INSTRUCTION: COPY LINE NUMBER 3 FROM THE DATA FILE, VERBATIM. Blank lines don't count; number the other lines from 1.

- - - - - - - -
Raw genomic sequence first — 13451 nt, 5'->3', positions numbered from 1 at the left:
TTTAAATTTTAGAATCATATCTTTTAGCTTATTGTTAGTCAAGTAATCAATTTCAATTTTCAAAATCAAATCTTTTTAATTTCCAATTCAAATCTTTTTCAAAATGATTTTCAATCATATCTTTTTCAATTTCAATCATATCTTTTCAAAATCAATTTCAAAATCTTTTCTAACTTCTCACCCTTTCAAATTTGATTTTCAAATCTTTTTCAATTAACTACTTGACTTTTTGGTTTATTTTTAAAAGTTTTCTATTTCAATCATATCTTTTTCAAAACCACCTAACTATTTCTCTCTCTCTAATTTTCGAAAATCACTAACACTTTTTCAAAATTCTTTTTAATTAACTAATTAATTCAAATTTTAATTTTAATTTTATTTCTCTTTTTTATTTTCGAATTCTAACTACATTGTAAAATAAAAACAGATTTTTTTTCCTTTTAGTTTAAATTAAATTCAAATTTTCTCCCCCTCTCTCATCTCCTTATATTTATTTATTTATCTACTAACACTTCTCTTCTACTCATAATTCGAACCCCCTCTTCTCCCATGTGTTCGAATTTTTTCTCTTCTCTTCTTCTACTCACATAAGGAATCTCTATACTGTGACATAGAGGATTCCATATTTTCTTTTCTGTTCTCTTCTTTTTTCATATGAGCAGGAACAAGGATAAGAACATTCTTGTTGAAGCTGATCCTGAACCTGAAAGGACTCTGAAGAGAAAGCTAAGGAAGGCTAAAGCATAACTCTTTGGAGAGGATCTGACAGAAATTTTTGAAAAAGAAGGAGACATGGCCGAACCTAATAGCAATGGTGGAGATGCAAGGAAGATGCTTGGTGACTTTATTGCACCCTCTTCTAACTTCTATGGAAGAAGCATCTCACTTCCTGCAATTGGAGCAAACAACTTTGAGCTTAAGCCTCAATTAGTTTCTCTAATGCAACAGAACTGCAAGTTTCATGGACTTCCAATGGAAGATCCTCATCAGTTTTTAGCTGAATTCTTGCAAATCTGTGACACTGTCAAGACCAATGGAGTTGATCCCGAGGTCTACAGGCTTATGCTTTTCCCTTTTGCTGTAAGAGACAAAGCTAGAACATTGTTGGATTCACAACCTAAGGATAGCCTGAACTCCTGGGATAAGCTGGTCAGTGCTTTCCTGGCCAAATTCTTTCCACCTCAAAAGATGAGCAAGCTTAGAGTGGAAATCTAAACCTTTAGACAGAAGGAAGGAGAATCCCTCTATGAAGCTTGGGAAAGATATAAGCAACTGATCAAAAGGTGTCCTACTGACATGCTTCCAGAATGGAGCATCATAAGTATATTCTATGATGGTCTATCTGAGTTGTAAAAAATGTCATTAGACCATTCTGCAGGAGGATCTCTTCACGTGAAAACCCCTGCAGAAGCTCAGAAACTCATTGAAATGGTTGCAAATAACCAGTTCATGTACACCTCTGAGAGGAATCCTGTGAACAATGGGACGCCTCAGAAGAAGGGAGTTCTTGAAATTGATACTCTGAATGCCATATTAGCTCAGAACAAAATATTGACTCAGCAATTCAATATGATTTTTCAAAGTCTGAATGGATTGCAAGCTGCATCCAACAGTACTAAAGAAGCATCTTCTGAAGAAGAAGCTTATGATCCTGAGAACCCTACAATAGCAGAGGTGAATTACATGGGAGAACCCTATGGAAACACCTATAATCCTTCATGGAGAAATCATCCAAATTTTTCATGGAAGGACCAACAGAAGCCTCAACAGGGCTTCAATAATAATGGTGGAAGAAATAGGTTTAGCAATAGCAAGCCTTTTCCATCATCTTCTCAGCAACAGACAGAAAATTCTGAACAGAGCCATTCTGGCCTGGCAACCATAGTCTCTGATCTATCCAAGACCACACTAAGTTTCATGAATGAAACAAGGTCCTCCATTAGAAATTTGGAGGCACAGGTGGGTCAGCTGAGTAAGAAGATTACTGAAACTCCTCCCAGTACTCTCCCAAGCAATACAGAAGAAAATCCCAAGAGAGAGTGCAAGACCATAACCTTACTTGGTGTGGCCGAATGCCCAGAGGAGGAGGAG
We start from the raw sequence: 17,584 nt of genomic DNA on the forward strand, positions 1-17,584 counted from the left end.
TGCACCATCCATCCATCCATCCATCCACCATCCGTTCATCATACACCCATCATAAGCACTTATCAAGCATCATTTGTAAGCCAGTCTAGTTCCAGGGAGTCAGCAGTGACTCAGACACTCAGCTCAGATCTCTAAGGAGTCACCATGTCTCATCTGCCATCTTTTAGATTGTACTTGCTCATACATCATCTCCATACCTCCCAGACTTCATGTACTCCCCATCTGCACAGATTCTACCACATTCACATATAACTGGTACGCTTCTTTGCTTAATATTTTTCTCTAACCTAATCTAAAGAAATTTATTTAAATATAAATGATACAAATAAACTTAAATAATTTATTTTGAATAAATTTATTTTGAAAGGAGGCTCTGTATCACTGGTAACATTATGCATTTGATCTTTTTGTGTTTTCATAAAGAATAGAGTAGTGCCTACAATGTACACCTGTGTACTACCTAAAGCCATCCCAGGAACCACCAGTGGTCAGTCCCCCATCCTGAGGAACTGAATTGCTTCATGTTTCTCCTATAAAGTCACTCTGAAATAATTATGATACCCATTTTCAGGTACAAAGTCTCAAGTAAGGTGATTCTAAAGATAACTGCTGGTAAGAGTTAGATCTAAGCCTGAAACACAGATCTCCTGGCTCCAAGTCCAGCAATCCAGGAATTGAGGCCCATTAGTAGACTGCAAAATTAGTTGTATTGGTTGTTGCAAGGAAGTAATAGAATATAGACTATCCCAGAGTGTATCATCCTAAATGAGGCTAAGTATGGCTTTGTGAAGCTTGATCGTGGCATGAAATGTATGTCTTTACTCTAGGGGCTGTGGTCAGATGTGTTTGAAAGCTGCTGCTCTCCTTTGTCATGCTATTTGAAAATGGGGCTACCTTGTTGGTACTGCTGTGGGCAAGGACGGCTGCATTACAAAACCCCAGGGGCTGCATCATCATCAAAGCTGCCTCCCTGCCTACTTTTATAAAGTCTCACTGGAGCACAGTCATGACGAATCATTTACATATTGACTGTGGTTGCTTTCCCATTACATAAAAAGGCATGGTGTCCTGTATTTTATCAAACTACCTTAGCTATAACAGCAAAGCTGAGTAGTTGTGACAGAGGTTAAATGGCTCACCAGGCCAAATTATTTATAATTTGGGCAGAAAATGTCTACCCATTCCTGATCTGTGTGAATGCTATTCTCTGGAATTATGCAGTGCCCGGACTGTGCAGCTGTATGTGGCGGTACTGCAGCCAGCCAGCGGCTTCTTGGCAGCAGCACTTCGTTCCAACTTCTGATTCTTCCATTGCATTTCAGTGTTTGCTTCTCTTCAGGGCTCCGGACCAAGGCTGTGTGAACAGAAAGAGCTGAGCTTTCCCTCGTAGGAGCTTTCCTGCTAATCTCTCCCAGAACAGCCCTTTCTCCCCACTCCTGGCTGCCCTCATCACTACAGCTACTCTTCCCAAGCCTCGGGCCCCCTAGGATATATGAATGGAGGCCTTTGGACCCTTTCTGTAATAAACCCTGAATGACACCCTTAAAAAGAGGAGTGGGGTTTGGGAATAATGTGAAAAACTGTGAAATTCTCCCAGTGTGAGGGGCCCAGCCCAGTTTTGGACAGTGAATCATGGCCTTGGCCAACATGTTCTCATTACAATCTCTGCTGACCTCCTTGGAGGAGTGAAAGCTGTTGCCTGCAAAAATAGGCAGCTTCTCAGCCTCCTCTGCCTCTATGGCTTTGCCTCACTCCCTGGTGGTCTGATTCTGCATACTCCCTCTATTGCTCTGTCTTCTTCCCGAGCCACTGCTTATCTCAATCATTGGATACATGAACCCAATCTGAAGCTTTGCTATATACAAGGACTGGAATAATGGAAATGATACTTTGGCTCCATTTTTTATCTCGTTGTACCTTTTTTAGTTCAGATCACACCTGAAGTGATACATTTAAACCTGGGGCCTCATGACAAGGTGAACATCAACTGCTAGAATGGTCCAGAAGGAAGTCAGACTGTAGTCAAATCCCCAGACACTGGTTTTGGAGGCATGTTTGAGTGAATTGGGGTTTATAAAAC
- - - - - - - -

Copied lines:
We start from the raw sequence: 17,584 nt of genomic DNA on the forward strand, positions 1-17,584 counted from the left end.